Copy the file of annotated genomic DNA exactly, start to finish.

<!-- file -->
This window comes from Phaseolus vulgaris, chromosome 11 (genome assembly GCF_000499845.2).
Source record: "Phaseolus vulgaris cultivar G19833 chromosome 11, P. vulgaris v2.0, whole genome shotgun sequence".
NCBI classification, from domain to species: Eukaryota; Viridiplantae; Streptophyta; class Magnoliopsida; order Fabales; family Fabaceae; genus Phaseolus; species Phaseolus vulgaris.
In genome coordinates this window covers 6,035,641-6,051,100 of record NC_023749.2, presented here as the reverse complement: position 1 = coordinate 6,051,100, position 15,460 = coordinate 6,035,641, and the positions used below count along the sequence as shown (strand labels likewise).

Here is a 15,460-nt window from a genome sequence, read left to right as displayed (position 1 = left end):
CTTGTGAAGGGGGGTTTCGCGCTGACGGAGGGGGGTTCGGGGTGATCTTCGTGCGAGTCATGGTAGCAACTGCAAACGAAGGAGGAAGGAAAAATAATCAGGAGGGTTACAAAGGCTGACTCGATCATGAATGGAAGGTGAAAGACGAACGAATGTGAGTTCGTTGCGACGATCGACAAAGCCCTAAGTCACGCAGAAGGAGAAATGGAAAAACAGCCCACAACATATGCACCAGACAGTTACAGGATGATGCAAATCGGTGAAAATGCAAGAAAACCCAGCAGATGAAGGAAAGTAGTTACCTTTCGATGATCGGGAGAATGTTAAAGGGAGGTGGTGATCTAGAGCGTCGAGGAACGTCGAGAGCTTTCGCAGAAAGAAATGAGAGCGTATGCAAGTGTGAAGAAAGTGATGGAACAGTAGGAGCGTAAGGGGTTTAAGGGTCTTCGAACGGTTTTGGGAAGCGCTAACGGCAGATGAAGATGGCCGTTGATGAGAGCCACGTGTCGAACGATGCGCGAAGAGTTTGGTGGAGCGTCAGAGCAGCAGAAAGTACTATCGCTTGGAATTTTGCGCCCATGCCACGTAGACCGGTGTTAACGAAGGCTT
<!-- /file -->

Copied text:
This window comes from Phaseolus vulgaris, chromosome 11 (genome assembly GCF_000499845.2).
Source record: "Phaseolus vulgaris cultivar G19833 chromosome 11, P. vulgaris v2.0, whole genome shotgun sequence".
NCBI classification, from domain to species: Eukaryota; Viridiplantae; Streptophyta; class Magnoliopsida; order Fabales; family Fabaceae; genus Phaseolus; species Phaseolus vulgaris.
In genome coordinates this window covers 6,035,641-6,051,100 of record NC_023749.2, presented here as the reverse complement: position 1 = coordinate 6,051,100, position 15,460 = coordinate 6,035,641, and the positions used below count along the sequence as shown (strand labels likewise).

Here is a 15,460-nt window from a genome sequence, read left to right as displayed (position 1 = left end):
CTTGTGAAGGGGGGTTTCGCGCTGACGGAGGGGGGTTCGGGGTGATCTTCGTGCGAGTCATGGTAGCAACTGCAAACGAAGGAGGAAGGAAAAATAATCAGGAGGGTTACAAAGGCTGACTCGATCATGAATGGAAGGTGAAAGACGAACGAATGTGAGTTCGTTGCGACGATCGACAAAGCCCTAAGTCACGCAGAAGGAGAAATGGAAAAACAGCCCACAACATATGCACCAGACAGTTACAGGATGATGCAAATCGGTGAAAATGCAAGAAAACCCAGCAGATGAAGGAAAGTAGTTACCTTTCGATGATCGGGAGAATGTTAAAGGGAGGTGGTGATCTAGAGCGTCGAGGAACGTCGAGAGCTTTCGCAGAAAGAAATGAGAGCGTATGCAAGTGTGAAGAAAGTGATGGAACAGTAGGAGCGTAAGGGGTTTAAGGGTCTTCGAACGGTTTTGGGAAGCGCTAACGGCAGATGAAGATGGCCGTTGATGAGAGCCACGTGTCGAACGATGCGCGAAGAGTTTGGTGGAGCGTCAGAGCAGCAGAAAGTACTATCGCTTGGAATTTTGCGCCCATGCCACGTAGACCGGTGTTAACGAAGGCTT